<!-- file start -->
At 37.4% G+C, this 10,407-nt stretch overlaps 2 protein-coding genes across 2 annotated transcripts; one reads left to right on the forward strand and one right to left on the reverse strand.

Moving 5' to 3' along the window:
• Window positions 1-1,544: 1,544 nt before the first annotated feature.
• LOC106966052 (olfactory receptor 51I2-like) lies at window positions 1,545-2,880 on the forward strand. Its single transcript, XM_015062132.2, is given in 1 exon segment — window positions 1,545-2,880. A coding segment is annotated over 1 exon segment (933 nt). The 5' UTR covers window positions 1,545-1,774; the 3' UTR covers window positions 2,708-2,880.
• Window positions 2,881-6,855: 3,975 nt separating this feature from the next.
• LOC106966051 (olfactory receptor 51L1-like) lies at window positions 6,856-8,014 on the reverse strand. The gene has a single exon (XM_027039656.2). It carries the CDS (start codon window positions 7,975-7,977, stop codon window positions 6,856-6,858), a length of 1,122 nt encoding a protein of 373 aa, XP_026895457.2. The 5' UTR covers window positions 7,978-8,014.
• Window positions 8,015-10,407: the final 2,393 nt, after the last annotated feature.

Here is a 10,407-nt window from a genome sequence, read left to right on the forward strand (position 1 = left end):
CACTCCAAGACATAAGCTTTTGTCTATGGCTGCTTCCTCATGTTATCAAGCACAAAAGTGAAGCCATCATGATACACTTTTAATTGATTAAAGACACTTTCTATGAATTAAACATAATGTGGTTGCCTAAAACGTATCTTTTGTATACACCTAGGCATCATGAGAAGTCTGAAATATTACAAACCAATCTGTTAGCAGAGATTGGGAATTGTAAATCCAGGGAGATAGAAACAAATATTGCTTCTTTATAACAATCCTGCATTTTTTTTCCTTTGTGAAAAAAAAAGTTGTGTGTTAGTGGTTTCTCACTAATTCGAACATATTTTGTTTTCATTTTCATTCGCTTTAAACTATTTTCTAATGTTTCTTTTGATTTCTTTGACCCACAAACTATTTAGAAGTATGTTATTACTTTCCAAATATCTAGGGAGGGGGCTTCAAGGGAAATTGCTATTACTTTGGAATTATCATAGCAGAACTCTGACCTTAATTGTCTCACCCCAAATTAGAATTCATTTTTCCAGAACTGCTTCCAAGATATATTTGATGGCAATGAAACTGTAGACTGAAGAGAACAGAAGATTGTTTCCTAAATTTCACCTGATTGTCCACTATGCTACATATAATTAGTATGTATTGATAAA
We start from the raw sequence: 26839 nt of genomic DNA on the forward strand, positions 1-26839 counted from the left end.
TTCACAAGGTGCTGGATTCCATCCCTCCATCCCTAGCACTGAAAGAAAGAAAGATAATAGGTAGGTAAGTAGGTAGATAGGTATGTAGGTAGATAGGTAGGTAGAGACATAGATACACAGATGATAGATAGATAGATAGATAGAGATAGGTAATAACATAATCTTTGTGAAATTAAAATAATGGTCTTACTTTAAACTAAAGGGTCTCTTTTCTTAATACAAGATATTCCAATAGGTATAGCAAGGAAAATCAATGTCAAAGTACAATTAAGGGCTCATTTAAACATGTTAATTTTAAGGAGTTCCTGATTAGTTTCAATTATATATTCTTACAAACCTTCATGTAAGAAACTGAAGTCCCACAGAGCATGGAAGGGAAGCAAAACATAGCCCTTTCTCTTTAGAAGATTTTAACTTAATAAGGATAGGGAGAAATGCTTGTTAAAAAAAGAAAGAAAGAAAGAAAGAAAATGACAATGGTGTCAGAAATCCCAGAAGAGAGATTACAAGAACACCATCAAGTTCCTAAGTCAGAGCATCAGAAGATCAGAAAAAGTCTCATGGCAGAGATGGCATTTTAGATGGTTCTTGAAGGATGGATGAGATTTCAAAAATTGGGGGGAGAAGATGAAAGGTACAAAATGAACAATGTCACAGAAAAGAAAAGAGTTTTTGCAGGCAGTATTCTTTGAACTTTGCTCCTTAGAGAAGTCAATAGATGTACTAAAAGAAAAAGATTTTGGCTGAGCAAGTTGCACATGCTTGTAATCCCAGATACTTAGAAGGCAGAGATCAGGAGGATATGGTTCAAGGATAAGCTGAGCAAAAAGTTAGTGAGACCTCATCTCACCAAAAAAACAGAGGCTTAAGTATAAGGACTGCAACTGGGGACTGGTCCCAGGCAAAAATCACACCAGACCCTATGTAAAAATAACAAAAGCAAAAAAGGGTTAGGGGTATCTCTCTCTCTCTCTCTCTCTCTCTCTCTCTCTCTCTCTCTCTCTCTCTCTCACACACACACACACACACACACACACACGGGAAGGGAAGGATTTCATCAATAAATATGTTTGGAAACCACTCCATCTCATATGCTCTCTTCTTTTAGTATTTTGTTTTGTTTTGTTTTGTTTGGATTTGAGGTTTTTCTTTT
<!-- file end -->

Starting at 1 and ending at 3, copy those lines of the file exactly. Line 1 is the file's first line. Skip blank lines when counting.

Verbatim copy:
At 37.4% G+C, this 10,407-nt stretch overlaps 2 protein-coding genes across 2 annotated transcripts; one reads left to right on the forward strand and one right to left on the reverse strand.

Moving 5' to 3' along the window:
• Window positions 1-1,544: 1,544 nt before the first annotated feature.